Jefferson wrote voluminously to prove that Christianity was not part of the law of the land and that religion or irreligion was purely a private matter, not cognizable by the state. (Leonard W. Levy, Treason Against God: A History of the Offense of Blasphemy, New York: Schocken Books, 1981, p. 335)

          From John Adams:

          Now, what free inquiry, when a writer must surely encounter the risk of fine or imprisonment for adducing any argument for investigating into the divine authority of those books? Who would run the risk of translating Dupuis? But I cannot enlarge upon this subject, though I have it much at heart. I think such laws a great embarrassment, great obstructions to the improvement of the human mind. Books that cannot bear examination, certainly ought not to be established as divine inspiration by penal laws. It is true, few persons appear desirous to put such laws in execution, and it is also true that some few persons are hardy enough to venture to depart from them. But as long as they continue in force as laws, the human mind must make an awkward and clumsy progress in its investigations. I wish they were repealed. The substance and essence of Christianity, as I understand it, is eternal and unchangeable, and will bear examination forever, but it has been mixed with extraneous ingredients, which I think will not bear examination, and they ought to be separated. Adieu. (John Adams, letter to Thomas Jefferson, January 23, 1825)

          The United States of America have exhibited, perhaps, the first example of governments erected on the simple principles of nature; and if men are now sufficiently enlightened to disabuse themselves of artifice, imposture, hypocrisy, and superstition, they will consider this event as an era in their history. Although the detail of the formation of the American governments is at present little known or regarded either in Europe or in America, it may hereafter become an object of curiosity. It will never be pretended that any persons employed in that service had interviews with the gods, or were in any degree under the influence of Heaven, more than those at work upon ships or houses, or laboring in merchandise or agriculture; it will forever be acknowledged that these governments were contrived merely by the use of reason and the senses…. (John Adams, “A Defence of the Constitutions of Government of the United States of America” (1787-1788)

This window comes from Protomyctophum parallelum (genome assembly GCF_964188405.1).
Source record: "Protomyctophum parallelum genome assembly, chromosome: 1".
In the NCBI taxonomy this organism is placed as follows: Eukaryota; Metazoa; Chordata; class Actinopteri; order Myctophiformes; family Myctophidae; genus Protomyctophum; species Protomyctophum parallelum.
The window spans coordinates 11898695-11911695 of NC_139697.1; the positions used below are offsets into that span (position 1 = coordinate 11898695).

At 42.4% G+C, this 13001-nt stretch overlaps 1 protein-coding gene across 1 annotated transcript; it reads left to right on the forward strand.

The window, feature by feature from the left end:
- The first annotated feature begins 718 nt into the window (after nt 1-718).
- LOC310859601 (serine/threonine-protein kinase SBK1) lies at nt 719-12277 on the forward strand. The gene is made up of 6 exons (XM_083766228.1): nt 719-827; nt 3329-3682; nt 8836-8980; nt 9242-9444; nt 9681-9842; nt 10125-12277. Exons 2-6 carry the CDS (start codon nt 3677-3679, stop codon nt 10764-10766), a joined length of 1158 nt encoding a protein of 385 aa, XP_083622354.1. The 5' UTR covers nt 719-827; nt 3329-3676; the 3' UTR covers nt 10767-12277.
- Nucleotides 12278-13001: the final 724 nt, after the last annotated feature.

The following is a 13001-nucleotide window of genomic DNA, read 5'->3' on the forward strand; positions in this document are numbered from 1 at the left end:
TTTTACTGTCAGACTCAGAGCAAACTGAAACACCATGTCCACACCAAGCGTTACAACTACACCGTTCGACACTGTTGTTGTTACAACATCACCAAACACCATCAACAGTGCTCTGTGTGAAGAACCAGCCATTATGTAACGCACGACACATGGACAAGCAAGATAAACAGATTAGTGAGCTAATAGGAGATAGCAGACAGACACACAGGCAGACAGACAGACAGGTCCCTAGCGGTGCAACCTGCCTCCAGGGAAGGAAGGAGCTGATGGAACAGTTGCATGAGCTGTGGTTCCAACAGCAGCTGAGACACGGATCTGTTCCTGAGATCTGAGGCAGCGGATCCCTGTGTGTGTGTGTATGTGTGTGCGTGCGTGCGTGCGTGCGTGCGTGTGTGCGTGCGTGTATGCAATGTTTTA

We should begin by setting conscience free. When all men of all religions … shall enjoy equal liberty, property, and an equal chance for honors and power … we may expect that improvements will be made in the human character and the state of society. (John Adams, letter to Dr. Price, as quoted by Albert Menendez and Edd Doerr, compilers, The Great Quotations on Religious Liberty, Long Beach, CA: Centerline Press, 1991, p. 1.)

          Let the human mind loose. It must be loose. It will be loose. Superstition and Dogmatism cannot confine it. (John Adams, letter to John Quincy Adams, November 13, 1816)